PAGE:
Mack Strong ended up in the emergency room after returning from Pittsburgh on Sunday night. The trip had nothing to do with the neck injury...
KIRKLAND — Mack Strong ended up in the emergency room after returning from Pittsburgh on Sunday night.
The trip had nothing to do with the neck injury that caused the Seahawks fullback to call it a career, though.
“Actually, my wife had a real bad headache,” Strong said. “I had to take her to the emergency room when I got home.”
That’s Strong. Always leading the way for someone else. It’s how he stayed in the NFL for 15 years. He performed one of the most selfless jobs in football and played that position so well he was chosen for the Pro Bowl twice and started in the Super Bowl in 2006.
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Strong and wide receiver Deion Branch suffered injuries during Sunday’s game in Pittsburgh. Branch has a midfoot sprain that will keep him out of the next two games. Strong’s injury is more serious.
He suffered a herniated disk that was pinching his spinal cord. He left the game in the first half after the kind of collision that is part of his job. He felt his hands tingling and some burning in his arms and legs and some patches of numbness. He returned later in the half only to have an another innocuous hit cause the symptoms to return.
Tests discovered an injury to a vertebrae in Strong’s neck.
“There’s no messing around with it,” coach Mike Holmgren said.
The injury made walking away from football an easy, albeit emotional, choice for Strong.
“The decision has been made for me,” he said. “I think you’re always kind of in flux about when should I hang ’em up? When should I call it quits?
“It’s a no-brainer.”
Strong, 36, doesn’t expect to need surgery and said the injury won’t impact his quality of life.
He came to Seattle in 1993 as an undrafted rookie from Georgia. He arrived to play for a team that won two games the year before and ended up reaching the playoffs four consecutive seasons and making the Pro Bowl twice.
“If somebody would have told me all that would have been waiting for me at the end of my career, I’m like, ‘You’re nuts,’ ” Strong said. “I feel like I’ve been extremely blessed.”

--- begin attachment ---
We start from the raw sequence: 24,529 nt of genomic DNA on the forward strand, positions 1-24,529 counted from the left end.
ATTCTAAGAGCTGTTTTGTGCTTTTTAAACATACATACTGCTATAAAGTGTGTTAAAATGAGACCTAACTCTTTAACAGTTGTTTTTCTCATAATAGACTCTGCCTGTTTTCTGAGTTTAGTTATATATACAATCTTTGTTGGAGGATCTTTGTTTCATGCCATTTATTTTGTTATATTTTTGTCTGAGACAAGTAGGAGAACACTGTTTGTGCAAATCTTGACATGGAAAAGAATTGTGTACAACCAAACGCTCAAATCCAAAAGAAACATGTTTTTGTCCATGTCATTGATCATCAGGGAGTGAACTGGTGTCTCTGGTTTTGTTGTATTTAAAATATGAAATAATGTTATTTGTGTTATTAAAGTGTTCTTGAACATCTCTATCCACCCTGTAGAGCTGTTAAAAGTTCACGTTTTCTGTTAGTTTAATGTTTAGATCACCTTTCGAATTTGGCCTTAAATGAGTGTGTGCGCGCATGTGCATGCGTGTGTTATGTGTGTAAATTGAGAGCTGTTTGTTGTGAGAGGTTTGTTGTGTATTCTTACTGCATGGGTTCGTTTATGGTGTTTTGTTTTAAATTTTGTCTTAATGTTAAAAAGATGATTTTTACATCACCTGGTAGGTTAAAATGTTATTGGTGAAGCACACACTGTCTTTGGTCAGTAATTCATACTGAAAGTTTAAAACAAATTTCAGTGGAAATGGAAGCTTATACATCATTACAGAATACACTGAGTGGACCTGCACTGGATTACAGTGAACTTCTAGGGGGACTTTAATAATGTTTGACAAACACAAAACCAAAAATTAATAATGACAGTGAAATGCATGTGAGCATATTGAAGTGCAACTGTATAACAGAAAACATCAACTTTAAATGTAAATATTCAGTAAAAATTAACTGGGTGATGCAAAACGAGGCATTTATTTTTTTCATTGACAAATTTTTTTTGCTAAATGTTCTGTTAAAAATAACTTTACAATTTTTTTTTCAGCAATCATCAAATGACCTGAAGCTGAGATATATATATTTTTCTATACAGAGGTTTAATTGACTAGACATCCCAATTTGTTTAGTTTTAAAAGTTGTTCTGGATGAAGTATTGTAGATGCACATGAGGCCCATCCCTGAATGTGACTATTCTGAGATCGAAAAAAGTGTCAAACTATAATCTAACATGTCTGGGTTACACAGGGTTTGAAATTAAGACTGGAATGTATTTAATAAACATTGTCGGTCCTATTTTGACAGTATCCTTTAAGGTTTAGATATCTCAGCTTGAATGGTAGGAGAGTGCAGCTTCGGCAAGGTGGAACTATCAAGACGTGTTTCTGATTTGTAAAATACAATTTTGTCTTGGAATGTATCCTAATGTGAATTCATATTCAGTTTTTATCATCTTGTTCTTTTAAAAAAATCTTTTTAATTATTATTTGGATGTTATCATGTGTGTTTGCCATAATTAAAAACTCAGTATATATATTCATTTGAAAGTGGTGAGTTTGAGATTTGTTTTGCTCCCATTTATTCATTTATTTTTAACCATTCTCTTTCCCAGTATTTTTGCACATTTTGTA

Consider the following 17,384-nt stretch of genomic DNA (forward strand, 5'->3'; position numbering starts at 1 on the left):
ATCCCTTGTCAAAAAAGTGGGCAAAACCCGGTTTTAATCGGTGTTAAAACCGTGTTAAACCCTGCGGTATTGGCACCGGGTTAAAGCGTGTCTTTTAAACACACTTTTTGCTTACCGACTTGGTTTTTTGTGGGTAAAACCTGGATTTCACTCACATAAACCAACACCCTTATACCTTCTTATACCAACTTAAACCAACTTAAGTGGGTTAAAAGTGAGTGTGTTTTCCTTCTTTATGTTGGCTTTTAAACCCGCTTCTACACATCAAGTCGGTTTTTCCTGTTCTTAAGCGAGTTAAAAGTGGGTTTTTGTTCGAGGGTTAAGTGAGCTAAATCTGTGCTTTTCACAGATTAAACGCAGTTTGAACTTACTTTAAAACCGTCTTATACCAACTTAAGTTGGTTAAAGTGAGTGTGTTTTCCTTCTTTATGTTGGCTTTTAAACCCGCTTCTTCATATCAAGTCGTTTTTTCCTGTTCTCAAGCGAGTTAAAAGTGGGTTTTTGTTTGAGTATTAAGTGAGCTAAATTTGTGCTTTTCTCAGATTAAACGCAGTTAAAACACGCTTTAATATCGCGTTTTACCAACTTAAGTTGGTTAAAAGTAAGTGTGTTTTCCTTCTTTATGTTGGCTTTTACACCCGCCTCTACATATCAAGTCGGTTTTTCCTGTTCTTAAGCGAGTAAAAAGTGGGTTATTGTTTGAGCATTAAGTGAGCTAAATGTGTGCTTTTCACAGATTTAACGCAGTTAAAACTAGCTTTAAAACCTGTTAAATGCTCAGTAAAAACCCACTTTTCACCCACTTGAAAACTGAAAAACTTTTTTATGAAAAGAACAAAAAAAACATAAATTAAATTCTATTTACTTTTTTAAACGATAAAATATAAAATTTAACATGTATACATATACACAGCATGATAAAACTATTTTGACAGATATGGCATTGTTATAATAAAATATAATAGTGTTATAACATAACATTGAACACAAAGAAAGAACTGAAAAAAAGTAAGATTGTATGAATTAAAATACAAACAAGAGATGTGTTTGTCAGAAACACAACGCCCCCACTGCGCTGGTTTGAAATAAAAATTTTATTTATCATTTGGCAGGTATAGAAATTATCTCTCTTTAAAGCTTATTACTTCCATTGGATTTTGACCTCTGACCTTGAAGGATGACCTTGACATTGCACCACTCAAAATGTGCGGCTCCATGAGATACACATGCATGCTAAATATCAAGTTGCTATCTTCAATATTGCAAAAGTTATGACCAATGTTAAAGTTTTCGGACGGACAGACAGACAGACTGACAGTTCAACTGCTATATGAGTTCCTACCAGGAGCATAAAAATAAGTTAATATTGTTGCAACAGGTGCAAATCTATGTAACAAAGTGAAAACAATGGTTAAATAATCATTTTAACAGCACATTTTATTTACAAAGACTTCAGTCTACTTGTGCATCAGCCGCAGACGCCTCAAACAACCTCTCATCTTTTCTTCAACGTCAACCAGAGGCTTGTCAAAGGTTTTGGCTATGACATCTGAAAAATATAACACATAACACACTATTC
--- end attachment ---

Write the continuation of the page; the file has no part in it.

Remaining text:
Strong had to stop twice as he answered questions Monday. He looked away from the television cameras and reporters gathered around him to blink back tears and keep from choking up.
He talked about the future, his interest in working as a broadcaster and his belief that life only gets better. He talked about the past, recalling how he borrowed his mother’s luggage and stuffed his tennis shoes into a garbage bag for his first trip to Seattle.
“You talk about humble beginnings,” Strong said.
It’s tough for an NFL team to find a fullback like Strong anymore. The player strong enough to block like a sledgehammer yet selfless enough to open holes for teammates instead of wanting to run through them himself.
“You don’t get to carry the ball,” Holmgren said. “You don’t get to meet all the cheerleaders. You’re sacrificing for the team.”
Every year it seemed the Seahawks drafted someone to compete for Strong’s job. Chris Davis. Heath Evans. Tony Jackson. They all came and went.
Leonard Weaver now steps into Strong’s role as the starting fullback. Like Strong, Weaver entered the league undrafted. Strong helped groom him.
That was Strong. Selfless right up to the night of his final game in the NFL when he returned from Pittsburgh and ended up tending to his wife in the emergency room.
|A look at the fullback’s career with the Seahawks:|
• Because of Branch’s absence, Holmgren said Seattle will decide whether to move Bobby Engram from the slot-receiver role into the starting flanker spot. Ben Obomanu played flanker after Branch’s injury Sunday. Rookie Courtney Taylor is expected to be active for Sunday’s game against New Orleans.
• WR D.J. Hackett has not played since suffering a high ankle sprain during the season opener, but Holmgren said the hope is he will be back for the Oct. 21 game against St. Louis.